AURELIUS — Save the quiet buzz of scratching pens, the only sound in the Cayuga-Onondaga BOCES gym Friday afternoon was Shawn Stewart’s voice.
The audience, made up of local educators hungry for information, took detailed notes on the data Stewart discussed and nodded in knowing appreciation for the stories he shared. The topic of the day-long conference focused on how to help students on the autism spectrum.
Sponsored by the Cayuga-Onondaga Teacher Center, the March 16 conference, dubbed “Working with Autism Spectrum Disorders: A Comprehensive Seminar for Classroom Behavior,” was attended by 330 educators — from the Aurelius BOCES’ nine school districts, the Auburn Correctional Facility and the community — eager to learn how to better help and teach students with autism.
After discussing different autism spectrum disorders and discussing problems autistic children have in the classroom, Stewart, a psychologist, got into what teachers can do to help their autism spectrum students cope with stress and get more out of school.
Stewart, a professor at Tennessee’s Cumberland University, began the talk by explaining that researchers are almost positive autism is occurs when a fetus’ central nervous system is damaged early in utero, making it hard for the child later to observe and learn behavior. But despite knowing the cause, Stewart said researchers are still searching to understand what triggers the disorder.
Although there is still much researchers would like to know, Stewart gave teachers tips to better help their autistic students.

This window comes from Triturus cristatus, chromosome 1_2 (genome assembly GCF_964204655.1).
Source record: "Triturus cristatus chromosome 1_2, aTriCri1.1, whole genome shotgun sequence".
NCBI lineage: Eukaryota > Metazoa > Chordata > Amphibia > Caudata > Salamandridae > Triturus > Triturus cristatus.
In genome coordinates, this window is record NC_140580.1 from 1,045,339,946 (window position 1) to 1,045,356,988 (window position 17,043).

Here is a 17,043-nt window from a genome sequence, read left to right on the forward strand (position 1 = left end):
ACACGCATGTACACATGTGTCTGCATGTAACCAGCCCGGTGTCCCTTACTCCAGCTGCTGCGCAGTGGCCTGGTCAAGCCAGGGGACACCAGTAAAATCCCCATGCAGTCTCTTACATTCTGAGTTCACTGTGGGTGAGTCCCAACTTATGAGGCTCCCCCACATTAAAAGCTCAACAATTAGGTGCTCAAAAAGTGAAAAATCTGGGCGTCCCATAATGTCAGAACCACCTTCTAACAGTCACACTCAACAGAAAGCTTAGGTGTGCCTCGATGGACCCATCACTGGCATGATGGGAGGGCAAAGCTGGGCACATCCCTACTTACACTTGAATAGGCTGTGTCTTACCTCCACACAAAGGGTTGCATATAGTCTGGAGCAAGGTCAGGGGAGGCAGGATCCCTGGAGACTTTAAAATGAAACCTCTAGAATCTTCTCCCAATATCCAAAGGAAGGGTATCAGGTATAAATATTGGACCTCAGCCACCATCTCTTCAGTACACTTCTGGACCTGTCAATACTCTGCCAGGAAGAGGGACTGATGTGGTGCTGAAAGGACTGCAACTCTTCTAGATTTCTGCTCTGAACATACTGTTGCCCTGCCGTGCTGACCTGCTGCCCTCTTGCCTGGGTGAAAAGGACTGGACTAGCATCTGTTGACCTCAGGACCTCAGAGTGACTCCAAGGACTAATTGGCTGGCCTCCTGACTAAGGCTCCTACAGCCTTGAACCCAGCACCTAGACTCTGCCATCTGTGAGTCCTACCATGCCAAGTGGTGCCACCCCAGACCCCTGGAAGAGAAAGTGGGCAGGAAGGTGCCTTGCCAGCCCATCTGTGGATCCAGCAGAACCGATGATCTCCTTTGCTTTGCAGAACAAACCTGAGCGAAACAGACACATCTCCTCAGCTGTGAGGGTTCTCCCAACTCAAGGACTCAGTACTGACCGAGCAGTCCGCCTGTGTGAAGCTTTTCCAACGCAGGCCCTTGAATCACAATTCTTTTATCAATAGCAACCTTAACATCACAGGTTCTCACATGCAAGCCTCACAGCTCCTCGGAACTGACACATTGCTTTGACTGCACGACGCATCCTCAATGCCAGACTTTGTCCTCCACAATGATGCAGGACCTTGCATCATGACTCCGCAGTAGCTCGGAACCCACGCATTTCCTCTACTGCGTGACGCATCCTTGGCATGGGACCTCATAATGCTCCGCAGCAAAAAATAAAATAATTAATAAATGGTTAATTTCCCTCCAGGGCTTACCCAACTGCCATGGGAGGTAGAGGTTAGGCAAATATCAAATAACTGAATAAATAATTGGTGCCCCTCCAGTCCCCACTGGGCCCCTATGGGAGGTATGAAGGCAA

Explaining that autistic children are extremely sensitive to the world, Stewart encouraged teachers to identify what triggers the child’s panic attacks in order to alter the environment and mitigate the child’s behavior.
“You have to help them learn to cope and physically calm themselves down,” he said.
Along with taking a critical look at the classroom, Stewart encouraged educators to keep lines of communication open between doctors and parents to best help autistic students.
“What I need you to do is work collaboratively. We have to be working toward the same goals, in the same direction,” he said. “We need to have some level (of) congruence in these children’s lives.”
However, to better help autistic spectrum children, Stewart said schools need more resources. To gain that, he said educators needed to go to their legislators.
“They don’t listen to me because psychologists and counselors are written off as ‘they’re just in it for themselves,’” Stewart said.
“They will listen to educators. If you talk in mass, they’ll listen.”
And speaking up for all students, Stewart said, was one of educators’ most important jobs.
“Advocate for your students,” he said. “Advocate for your school.”
Staff writer Samantha House can be reached at 282-2282 or email@example.com.
Follow her on Twitter at